In the lower existence the order is automatic, the binding of Nature complete, her groove firm and imperative: the cosmic Consciousness-Force evolves a pattern of Nature and its habitual mould or fixed round of action and obliges the infrarational being to live and act according to the pattern and in the mould or round made for it. Mind in man starts with this prearranged pattern and routine, but, as it evolves, it enlarges the design and expands the mould and tries to replace this fixed unconscious or half-conscious law of automatism by an order based on ideas and significances and accepted life-motives, or it attempts an intelligent standardisation and a framework determined by rational purpose, utility and convenience. There is nothing really binding or permanent in man's knowledge-structures or his life-structures; but still he cannot but create standards of thought, knowledge, personality, life, conduct and, more or less consciously and completely, base his existence on them or, at least, try his best to frame his life in the ideative cadre of his chosen or accepted dharmas. In the passage to the spiritual life the supreme ideal held up is, on the contrary, not law, but liberty in the Spirit; the Spirit breaks through all formulas to find its self and, if it has still to be concerned with expression, it must arrive at the liberty of a free and true instead of an artificial expression, a true and spontaneous spiritual order. ``Abandon all dharmas, all standards and rules of being and action, and take refuge in Me alone'', is the summit rule of the highest existence held up by the Divine Being to the seeker. In the seeking for this freedom, in the liberation from constructed law into law of self and spirit, in the casting away of the mental control in order to substitute for it the control of the spiritual Reality, an abandonment of the lower constructed truth of mind for the higher essential truth of being, it is possible to pass through a stage in which there is an inner freedom but a lack of outer order, -- an action in the flux of nature childlike or inert like a leaf lying passive or driven by the wind or even incoherent or extravagant in outer semblance. It is possible also to arrive at a temporary ordered spiritual expression of the self which is sufficient for the stage one can reach for a time or in this life; or it may be a personal order of self-expression valid according to the norm of what one has already realised of the spiritual truth but afterwards changing freely by the force of spirituality to express the yet larger truth that one goes on to realise. But the supramental gnostic being stands in a consciousness in which knowledge is self-existent and manifests itself according to the order self-determined by the Will of the Infinite in the Supernature. This self-determination according to a self-existent knowledge replaces the automatism of Nature and the standards of Mind by the spontaneity of a Truth self-aware and self-active in the very grain of the existence.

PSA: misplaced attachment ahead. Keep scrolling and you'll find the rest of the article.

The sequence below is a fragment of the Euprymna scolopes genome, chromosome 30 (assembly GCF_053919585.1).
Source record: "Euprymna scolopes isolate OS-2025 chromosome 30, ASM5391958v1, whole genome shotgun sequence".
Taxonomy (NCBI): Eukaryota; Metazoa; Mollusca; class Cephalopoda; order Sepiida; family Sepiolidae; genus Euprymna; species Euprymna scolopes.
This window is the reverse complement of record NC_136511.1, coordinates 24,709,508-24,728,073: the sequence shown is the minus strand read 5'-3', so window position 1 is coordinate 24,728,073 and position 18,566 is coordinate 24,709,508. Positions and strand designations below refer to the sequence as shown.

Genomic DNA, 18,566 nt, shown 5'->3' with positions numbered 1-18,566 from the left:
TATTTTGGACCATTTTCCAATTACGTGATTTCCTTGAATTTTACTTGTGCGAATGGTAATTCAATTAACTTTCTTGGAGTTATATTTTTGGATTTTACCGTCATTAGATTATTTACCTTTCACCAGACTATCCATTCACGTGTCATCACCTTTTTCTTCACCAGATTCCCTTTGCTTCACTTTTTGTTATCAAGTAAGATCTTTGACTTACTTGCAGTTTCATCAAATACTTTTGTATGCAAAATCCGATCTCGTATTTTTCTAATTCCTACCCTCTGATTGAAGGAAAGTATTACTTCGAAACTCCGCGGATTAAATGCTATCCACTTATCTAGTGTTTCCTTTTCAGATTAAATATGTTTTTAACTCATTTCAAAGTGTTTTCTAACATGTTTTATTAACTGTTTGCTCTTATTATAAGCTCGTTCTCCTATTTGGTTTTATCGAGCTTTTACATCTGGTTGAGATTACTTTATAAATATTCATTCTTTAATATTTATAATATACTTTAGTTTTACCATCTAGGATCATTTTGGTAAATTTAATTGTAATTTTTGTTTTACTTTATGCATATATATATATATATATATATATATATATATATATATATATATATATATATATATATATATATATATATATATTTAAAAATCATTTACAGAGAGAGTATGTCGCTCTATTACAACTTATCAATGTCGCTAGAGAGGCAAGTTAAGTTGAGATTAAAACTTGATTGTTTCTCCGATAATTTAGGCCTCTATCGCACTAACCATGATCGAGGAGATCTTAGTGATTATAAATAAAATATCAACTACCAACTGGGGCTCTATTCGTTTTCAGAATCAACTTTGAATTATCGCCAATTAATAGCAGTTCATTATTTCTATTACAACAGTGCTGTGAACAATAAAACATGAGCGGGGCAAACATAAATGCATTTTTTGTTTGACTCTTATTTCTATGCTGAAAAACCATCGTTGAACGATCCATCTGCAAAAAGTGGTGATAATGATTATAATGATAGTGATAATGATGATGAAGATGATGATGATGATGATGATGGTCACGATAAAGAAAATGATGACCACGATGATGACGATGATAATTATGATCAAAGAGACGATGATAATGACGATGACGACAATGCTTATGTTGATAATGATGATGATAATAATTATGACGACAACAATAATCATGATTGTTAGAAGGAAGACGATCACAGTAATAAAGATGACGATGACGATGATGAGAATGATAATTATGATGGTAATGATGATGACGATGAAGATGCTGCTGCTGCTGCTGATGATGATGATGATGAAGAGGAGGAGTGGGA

In the gnostic being this self-determining knowledge freely obedient to self-truth and the total truth of Being would be the very law of his existence. In him Knowledge and Will become one and cannot be in conflict; Truth of spirit and life become one and cannot be at variance: in the self-effectuation of his being there can be no strife or disparity or divergence between the spirit and the members. The two principles of freedom and order, which in mind and life are constantly representing themselves as contraries or incompatibles, though they have no need to be that if freedom is guarded by knowledge and order based upon truth of being, are in the supermind consciousness native to each other and even fundamentally one. This is so because both are inseparable aspects of the inner spiritual truth and therefore their determinations are one; they are inherent in each other, for they arise from an identity and therefore in action coincide in a natural identity. The gnostic being does not in any way or degree feel his liberty infringed by the imperative order of his thoughts or actions, because that order is intrinsic and spontaneous; he feels both his liberty and the order of his liberty to be one truth of his being. His liberty of knowledge is not a freedom to follow falsehood or error, for he does not need like the mind to pass through the possibility of error in order to know, -- on the contrary, any such deviation would be a departure from his plenitude of the gnostic self, it would be a diminution of his self-truth and alien and injurious to his being; for his freedom is a freedom of light, not of darkness. His liberty of action is not a license to act upon wrong will or the impulsions of the Ignorance, for that too would be alien to his being, a restriction and diminution of it, not a liberation. A drive for fulfilment of falsehood or wrong will would be felt by him, not as a movement towards freedom, but as a violence done to the liberty of the Spirit, an invasion and imposition, an inroad upon his Supernature, a tyranny of some alien Nature.